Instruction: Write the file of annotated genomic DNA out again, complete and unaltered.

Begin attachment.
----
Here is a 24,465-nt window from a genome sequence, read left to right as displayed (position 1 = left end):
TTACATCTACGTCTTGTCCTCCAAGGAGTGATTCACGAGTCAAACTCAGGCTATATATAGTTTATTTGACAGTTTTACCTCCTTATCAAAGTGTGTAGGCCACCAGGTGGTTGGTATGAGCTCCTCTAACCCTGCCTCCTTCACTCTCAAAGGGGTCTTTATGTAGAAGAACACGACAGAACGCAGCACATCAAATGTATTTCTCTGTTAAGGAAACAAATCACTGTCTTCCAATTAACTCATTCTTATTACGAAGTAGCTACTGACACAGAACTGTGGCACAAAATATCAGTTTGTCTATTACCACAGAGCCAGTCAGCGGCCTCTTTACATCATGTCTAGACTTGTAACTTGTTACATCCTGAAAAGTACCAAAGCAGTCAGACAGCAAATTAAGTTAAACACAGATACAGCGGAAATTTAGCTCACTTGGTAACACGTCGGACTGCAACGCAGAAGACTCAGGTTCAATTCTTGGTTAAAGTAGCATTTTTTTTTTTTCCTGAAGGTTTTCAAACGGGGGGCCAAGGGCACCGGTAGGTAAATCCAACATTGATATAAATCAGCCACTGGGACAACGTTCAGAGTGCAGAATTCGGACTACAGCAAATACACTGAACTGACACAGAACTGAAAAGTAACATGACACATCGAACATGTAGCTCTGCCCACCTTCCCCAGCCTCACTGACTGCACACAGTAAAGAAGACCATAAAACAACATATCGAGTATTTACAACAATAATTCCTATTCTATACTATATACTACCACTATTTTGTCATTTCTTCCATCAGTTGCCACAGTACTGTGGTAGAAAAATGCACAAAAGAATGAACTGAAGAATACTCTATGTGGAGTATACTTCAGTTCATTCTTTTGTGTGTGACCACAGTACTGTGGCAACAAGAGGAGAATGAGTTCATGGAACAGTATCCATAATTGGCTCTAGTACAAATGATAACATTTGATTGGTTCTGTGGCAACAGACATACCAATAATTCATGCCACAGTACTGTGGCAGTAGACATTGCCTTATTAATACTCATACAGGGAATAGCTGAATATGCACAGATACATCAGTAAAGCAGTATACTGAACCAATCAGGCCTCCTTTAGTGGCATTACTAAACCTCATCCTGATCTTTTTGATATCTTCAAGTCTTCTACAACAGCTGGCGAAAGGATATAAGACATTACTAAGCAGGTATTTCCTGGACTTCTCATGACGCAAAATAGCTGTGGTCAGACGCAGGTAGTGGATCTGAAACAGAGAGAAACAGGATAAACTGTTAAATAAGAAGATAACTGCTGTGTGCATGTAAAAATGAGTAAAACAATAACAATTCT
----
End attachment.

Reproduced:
Here is a 24,465-nt window from a genome sequence, read left to right as displayed (position 1 = left end):
TTACATCTACGTCTTGTCCTCCAAGGAGTGATTCACGAGTCAAACTCAGGCTATATATAGTTTATTTGACAGTTTTACCTCCTTATCAAAGTGTGTAGGCCACCAGGTGGTTGGTATGAGCTCCTCTAACCCTGCCTCCTTCACTCTCAAAGGGGTCTTTATGTAGAAGAACACGACAGAACGCAGCACATCAAATGTATTTCTCTGTTAAGGAAACAAATCACTGTCTTCCAATTAACTCATTCTTATTACGAAGTAGCTACTGACACAGAACTGTGGCACAAAATATCAGTTTGTCTATTACCACAGAGCCAGTCAGCGGCCTCTTTACATCATGTCTAGACTTGTAACTTGTTACATCCTGAAAAGTACCAAAGCAGTCAGACAGCAAATTAAGTTAAACACAGATACAGCGGAAATTTAGCTCACTTGGTAACACGTCGGACTGCAACGCAGAAGACTCAGGTTCAATTCTTGGTTAAAGTAGCATTTTTTTTTTTTCCTGAAGGTTTTCAAACGGGGGGCCAAGGGCACCGGTAGGTAAATCCAACATTGATATAAATCAGCCACTGGGACAACGTTCAGAGTGCAGAATTCGGACTACAGCAAATACACTGAACTGACACAGAACTGAAAAGTAACATGACACATCGAACATGTAGCTCTGCCCACCTTCCCCAGCCTCACTGACTGCACACAGTAAAGAAGACCATAAAACAACATATCGAGTATTTACAACAATAATTCCTATTCTATACTATATACTACCACTATTTTGTCATTTCTTCCATCAGTTGCCACAGTACTGTGGTAGAAAAATGCACAAAAGAATGAACTGAAGAATACTCTATGTGGAGTATACTTCAGTTCATTCTTTTGTGTGTGACCACAGTACTGTGGCAACAAGAGGAGAATGAGTTCATGGAACAGTATCCATAATTGGCTCTAGTACAAATGATAACATTTGATTGGTTCTGTGGCAACAGACATACCAATAATTCATGCCACAGTACTGTGGCAGTAGACATTGCCTTATTAATACTCATACAGGGAATAGCTGAATATGCACAGATACATCAGTAAAGCAGTATACTGAACCAATCAGGCCTCCTTTAGTGGCATTACTAAACCTCATCCTGATCTTTTTGATATCTTCAAGTCTTCTACAACAGCTGGCGAAAGGATATAAGACATTACTAAGCAGGTATTTCCTGGACTTCTCATGACGCAAAATAGCTGTGGTCAGACGCAGGTAGTGGATCTGAAACAGAGAGAAACAGGATAAACTGTTAAATAAGAAGATAACTGCTGTGTGCATGTAAAAATGAGTAAAACAATAACAATTCT